This is an essential component of physiologic testing for dyssynergic defecation. In this test, a 4 cm long balloon filled with 50 mL of warm water is placed in the rectum.48 After placement, the patient is given privacy and asked to expel the balloon. A stop watch is provided to assess the time required for expulsion. Normal individuals can expel a balloon within one minute with this technique.48 However, the normal values for balloon expulsion time depend on body position and types of balloons.48,49 Although it is a useful screening test for dyssynergic defecation because of high specificity (80?90%), its sensitivity is low 50%.49,50
Defecography is a dynamic fluoroscopy study of evacuation performed in the sitting position, after placing 150 mL of barium paste into the patient’s rectum. It provides useful information about structural changes such as rectoceles, rectal prolapse, and intussusception, and dyssynergic defecation and descending perineum syndrome.51 However, methodological differences and poor interobserver agreement has limited its overall usefulness.46
Magnetic resonance (MR) defecography or dynamic pelvic MRI can evaluate pelvic floor anatomy, dynamic motion, and rectal evacuation simultaneously. It provides an excellent resolution of anal sphincters, levator ani muscles and soft tissue surrounding the rectum without radiation exposure.52 Limitations include its high cost, lack of availability, and possible low sensitivity to detect rectal intussusception because it is more difficult to evacuate the contrast compared to barium defecography.53,54 Defecography or MR defecography are often used as an adjunct test when anorectal manometry and balloon expulsion tests are equivocal, or for patients with normal manometry but with prolonged balloon expulsion times.55
Colonic transit time can be measured by obtaining abdominal radiographs after patients ingest radio-opaque markers,56 a wireless motility capsule (WMC),57,58 or by scintigraphy.59 The WMC and scintigraphy can also measure gastric emptying and small intestinal transit, which may also be delayed in constipated patients.60 There is good diagnostic agreement between the WMC and radio-opaque markers technique, and WMC has been approved by the FDA for the assessment of colonic transit in patients with chronic constipation.61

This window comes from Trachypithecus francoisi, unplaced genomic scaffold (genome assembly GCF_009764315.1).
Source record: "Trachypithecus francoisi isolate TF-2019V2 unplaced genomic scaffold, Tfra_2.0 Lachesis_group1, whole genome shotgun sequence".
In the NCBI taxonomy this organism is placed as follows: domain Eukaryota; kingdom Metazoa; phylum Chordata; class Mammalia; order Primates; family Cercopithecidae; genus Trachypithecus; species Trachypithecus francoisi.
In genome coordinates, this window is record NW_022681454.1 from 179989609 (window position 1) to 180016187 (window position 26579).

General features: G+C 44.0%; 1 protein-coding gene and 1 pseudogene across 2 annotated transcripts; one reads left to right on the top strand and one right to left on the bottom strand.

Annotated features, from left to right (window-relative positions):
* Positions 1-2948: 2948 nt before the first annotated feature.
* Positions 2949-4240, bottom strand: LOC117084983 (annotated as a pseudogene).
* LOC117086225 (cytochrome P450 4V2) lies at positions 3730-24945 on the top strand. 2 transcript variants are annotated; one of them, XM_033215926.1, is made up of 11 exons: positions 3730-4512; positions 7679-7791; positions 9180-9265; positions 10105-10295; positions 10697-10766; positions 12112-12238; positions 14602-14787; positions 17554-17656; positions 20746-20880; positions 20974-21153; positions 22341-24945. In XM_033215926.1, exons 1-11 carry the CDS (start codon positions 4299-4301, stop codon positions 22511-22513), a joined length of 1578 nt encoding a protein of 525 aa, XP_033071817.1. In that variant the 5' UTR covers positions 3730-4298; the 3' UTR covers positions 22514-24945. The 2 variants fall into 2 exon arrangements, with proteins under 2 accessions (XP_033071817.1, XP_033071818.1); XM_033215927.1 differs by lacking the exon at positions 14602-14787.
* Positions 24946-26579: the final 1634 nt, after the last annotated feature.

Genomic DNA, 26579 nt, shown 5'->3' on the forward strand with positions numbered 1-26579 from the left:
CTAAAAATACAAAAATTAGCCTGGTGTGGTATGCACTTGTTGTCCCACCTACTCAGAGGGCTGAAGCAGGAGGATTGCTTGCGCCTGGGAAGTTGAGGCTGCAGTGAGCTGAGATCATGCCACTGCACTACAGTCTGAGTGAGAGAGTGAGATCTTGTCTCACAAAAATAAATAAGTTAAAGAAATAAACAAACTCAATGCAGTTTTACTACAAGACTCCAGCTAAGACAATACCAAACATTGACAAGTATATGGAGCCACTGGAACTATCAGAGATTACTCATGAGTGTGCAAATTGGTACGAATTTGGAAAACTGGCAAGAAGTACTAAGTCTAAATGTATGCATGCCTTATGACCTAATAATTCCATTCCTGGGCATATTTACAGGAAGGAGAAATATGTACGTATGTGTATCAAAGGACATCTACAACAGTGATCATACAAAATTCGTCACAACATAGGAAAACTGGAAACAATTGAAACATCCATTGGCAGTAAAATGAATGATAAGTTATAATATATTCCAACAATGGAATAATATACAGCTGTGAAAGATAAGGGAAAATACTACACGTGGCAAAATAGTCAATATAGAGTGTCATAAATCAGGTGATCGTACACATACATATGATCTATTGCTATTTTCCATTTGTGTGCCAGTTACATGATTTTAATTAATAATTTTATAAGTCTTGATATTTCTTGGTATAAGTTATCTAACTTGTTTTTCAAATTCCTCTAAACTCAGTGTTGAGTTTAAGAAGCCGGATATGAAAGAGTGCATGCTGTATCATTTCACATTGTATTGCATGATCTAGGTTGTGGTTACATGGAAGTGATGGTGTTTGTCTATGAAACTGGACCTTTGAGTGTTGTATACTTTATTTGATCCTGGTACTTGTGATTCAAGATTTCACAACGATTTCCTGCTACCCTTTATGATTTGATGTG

Up to two thirds of patients with a defecation disorder also have delayed colonic transit.25 Although, STC may coexist with dyssynergic defecation, a study in patients with both dyssynergia and slow colonic transit showed that colonic transit improved after dyssynergia treatment with biofeedback therapy.39 This suggests that outlet dysfunction is responsible for delayed colonic transit. Therefore, evaluation and treatment for dyssynergic defecation is recommended first in patients with chronic constipation, and further colonic or whole gut study is recommended if patients fail biofeedback therapy.55
Diagnosis of dyssynergic defecation requires 3 components: first, the occurrence of constipation symptoms; second, manometric or electromyography (EMG) evidence of dyssynergic pattern during attempted defecation; and third, one other abnormal colorectal test such as the balloon expulsion test, defecography, or markers retention with colonic transit study. The current diagnostic criteria (Rome III) includes inadequate defecatory propulsion as another cause of a defecation disorder besides dyssynergic defecaton.9 A study showed that patients with inadequate defecatory propulsion or who cannot appropriately increase propulsive forces with or without contraction or less than 20% relaxation of anal sphincter during attempted defecation, demonstrated prolonged rectal balloon evacuation time and decreased pelvic floor descent on defecography.62 Patients with constipation-predominant IBS are not eligible to be diagnosed with defecatory disorders by this Rome III diagnostic criteria.9 However, an association between IBS and defecation disorders has been recognized and can be effectively treated with biofeedback therapy irrespective of coexistent IBS.18,33 So, the new Rome IV diagnostic criteria includes IBS with constipation patients in a proposed new diagnostic criteria (